ESPN’s Outside the Lines invited coaches, athletic counselors and other experts onto the show to discuss the practice of redshirting children for the purpose of gaining a competitive advantage in athletics. According to the OTL hosts, redshirting children at the elementary school level is a “growing phenomenon,” as it’s becoming more common for coaches and parents to push for holding children back in school a year to gain a physical advantage. These adults hope this will make the promising young athlete stand out more prominently among their peers.
The question is, are redshirted children this young being manipulated or otherwise pushed into something for reasons they are probably not yet able to comprehend? Looking at the motivation behind the actions of these coaches and parents is key to understanding what role the adults play in this controversial practice. The greatest harm we can inflict on our children, other than ignoring them or abusing them, is to manipulate them in order to achieve our goals for them.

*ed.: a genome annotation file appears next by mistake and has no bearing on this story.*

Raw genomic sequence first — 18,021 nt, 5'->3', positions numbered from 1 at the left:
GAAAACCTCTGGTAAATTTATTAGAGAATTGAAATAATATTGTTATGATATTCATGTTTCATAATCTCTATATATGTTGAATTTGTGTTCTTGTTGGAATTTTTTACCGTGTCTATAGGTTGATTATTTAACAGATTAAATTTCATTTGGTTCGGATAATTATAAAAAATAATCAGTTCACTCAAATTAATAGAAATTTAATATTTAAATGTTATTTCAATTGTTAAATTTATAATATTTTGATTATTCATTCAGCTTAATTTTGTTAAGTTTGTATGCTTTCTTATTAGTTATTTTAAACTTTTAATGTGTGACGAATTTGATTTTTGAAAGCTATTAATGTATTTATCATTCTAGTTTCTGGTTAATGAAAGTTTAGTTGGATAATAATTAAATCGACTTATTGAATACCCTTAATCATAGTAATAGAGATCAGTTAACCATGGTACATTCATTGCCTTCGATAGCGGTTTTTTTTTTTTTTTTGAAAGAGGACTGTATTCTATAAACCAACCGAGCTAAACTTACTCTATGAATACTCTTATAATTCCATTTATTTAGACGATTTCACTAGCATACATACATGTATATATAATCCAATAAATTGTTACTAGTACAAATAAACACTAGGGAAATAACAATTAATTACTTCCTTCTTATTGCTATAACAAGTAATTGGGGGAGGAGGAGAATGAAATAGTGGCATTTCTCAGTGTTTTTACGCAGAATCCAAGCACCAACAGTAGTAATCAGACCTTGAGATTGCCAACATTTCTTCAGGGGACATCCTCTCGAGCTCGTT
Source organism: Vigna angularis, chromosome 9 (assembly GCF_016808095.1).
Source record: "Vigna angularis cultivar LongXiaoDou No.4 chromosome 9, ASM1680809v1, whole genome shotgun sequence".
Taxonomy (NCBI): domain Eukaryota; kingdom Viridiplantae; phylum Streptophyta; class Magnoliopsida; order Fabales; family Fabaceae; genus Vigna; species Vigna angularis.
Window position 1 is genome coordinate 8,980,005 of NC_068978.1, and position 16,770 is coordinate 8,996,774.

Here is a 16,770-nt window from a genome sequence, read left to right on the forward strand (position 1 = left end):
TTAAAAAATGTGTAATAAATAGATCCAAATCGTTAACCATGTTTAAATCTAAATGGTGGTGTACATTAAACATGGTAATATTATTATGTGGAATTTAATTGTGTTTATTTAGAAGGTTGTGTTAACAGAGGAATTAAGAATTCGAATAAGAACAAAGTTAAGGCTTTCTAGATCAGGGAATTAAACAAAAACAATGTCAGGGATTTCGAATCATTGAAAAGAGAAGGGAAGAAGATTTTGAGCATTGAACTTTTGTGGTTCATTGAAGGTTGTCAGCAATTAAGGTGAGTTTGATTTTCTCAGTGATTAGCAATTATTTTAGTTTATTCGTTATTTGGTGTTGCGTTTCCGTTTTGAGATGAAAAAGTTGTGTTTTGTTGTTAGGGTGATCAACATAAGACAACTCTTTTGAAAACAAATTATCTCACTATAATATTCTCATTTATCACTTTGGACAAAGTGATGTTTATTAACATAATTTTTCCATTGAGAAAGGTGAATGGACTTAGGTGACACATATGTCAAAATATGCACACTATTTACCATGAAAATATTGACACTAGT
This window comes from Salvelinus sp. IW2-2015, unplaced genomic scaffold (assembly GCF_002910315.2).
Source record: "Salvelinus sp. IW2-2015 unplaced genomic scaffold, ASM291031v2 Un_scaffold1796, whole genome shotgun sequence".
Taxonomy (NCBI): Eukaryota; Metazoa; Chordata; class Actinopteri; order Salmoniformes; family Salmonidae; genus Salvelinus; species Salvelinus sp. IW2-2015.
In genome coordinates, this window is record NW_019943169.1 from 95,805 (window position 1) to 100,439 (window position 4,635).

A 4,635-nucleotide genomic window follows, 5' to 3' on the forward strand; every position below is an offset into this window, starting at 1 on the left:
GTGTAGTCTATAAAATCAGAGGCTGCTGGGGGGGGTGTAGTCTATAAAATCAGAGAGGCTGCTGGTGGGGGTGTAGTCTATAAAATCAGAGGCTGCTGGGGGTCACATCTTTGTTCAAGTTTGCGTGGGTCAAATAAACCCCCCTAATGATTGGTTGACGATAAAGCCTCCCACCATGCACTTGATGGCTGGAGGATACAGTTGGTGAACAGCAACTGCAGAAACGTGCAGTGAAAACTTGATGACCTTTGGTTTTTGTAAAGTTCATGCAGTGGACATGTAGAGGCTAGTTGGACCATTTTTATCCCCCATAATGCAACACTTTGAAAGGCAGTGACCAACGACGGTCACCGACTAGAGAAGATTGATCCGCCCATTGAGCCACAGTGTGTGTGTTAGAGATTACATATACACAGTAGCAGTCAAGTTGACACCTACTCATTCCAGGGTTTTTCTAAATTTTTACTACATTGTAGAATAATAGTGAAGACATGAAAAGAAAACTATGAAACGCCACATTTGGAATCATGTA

If we are completely honest with ourselves about our motivation, and if we have a holistic approach to their overall well-being and development (psychological, emotional, physical, social, and spiritual) we would not make decisions that are solely based on increasing the odds of athletic advantage.
This reminds me of the father who at every meal takes the fork out of his two year old son’s right hand and puts it in his left hand because he knows lefty pitchers get drafted higher and paid more in professional baseball. True story! What this father is failing to consider is the possibility that his son was really destined to be the world’s greatest shortstop. There are no left-handed shortstops in MLB.
In general, decisions made from a place of fear are never as good as decisions made from a place of faith – faith in our children’s ability to learn and grow, struggle and adapt. Redshirting a child solely for athletic reasons is based on a fear – a fear that without this manipulation the child will not become what he or she is meant to be in our eyes. What an interestingly presumptuous point of view!
Our children do not need the added pressure of “public expectation” placed on them by manipulating their environment for the expressed purpose of making their success (in our eyes) more likely. The unintended consequence of this message is that sports, and a child’s performance in it, is the center of the universe. All parents should ask themselves, “Is that really the perspective we want our children to have as their world view?” –David Benzel